In the Popping Off column on May 10, Chris Willman criticized the "classic rock" radio format for its narrow definition of classic rock and for discouraging diversity in programming. Here's a sample of reader response.
Thanks to Willman for so expertly speaking for those of us who can still remember what "classic" rock radio was all about. Although only 29, my musical taste evolved from the extreme good fortune of having KPPC to provide the sound track of my formative years.
KPPC presented the best of the alternative worlds available to us in the 1960s, from the oldies to the newest and most experimental. One hour of time could introduce you to everyone from Pink Floyd to Phil Ochs, from the Doors to Pentangle and from the Yardbirds to Pearls Before Swine. KPPC's deejays had a vast library and all of them used it. They gave me the opportunity to hear a little bit of everything without switching the dial, unlike today.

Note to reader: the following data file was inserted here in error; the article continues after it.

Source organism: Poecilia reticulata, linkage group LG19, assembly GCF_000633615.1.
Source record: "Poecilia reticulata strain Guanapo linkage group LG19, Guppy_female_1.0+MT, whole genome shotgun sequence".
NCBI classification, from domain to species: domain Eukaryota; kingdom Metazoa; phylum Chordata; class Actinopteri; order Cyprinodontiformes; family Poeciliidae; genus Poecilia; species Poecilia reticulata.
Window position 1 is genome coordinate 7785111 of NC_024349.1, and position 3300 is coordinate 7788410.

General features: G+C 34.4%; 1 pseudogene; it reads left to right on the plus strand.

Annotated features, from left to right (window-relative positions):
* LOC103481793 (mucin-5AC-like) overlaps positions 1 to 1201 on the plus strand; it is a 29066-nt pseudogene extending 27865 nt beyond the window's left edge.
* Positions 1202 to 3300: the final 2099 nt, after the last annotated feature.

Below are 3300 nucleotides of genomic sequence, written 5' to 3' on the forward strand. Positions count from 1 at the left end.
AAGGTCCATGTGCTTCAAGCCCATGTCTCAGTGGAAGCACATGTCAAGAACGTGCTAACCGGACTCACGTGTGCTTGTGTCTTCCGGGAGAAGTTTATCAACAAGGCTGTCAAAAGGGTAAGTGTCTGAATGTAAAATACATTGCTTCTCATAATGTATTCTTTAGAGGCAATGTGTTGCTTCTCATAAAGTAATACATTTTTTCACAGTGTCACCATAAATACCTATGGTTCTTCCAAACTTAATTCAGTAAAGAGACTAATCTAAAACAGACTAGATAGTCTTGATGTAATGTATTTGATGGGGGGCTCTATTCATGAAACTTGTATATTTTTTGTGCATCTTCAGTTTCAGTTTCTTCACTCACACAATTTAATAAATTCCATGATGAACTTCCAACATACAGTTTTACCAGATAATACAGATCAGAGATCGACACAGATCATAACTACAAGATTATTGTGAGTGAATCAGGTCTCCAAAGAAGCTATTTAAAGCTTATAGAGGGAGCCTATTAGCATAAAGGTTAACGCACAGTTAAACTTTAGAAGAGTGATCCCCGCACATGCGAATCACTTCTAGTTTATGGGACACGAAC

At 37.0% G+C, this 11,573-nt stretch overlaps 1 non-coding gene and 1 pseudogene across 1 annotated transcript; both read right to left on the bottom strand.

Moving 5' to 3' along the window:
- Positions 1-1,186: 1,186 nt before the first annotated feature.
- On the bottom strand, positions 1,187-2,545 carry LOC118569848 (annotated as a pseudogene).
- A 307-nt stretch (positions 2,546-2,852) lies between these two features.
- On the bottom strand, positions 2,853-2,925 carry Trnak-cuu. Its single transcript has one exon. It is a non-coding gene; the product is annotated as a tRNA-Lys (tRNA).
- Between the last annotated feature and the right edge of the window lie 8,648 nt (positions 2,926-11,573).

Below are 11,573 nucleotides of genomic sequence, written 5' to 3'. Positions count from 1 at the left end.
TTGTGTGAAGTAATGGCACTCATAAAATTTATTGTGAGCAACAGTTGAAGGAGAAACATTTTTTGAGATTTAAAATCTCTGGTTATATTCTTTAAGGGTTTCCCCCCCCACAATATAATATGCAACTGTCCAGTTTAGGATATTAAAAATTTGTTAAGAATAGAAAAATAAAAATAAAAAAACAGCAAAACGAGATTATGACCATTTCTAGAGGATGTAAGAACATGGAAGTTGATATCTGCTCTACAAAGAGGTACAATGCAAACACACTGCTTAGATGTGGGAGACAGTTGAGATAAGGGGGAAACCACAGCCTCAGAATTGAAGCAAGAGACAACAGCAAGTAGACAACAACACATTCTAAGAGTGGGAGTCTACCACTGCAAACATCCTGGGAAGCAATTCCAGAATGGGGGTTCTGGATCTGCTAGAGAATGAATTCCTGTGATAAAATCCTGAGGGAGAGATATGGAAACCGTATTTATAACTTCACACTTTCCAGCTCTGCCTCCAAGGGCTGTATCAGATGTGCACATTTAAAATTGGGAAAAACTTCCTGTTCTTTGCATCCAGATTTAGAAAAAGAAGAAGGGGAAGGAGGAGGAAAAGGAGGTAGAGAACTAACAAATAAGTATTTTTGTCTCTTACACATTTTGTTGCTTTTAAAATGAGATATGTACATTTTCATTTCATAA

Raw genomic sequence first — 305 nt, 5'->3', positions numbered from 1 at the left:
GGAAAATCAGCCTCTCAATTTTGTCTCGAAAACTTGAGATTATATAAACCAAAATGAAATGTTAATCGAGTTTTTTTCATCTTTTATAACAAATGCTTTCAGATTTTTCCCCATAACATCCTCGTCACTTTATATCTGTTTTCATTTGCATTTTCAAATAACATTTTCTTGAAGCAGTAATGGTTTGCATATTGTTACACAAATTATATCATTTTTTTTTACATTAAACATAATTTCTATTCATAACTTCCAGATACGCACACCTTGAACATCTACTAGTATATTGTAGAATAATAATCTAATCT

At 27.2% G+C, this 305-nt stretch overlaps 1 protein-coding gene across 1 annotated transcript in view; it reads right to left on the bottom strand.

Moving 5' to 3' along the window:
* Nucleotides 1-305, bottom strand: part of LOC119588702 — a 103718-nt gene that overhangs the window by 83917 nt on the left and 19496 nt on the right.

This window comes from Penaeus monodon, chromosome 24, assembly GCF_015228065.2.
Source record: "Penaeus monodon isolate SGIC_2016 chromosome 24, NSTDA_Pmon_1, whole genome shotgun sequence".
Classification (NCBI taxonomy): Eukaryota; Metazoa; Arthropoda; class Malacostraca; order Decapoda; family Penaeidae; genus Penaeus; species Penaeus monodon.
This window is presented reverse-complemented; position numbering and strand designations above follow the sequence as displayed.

As Willman states, our Top 40 today shows a wonderfully wide range of artists, so I just can't believe that I am the only person in Los Angeles who would enjoy this kind of diversity in radio programming. Surely, there must be a market for one station that would allow everything from a smattering of the past, varying styles and genres of music and (gasp!) current releases by new artists.
That's the stuff program directors have nightmares over, I am fully aware, but isn't variety and shaking up the Establishment the essence of rock 'n' roll culture?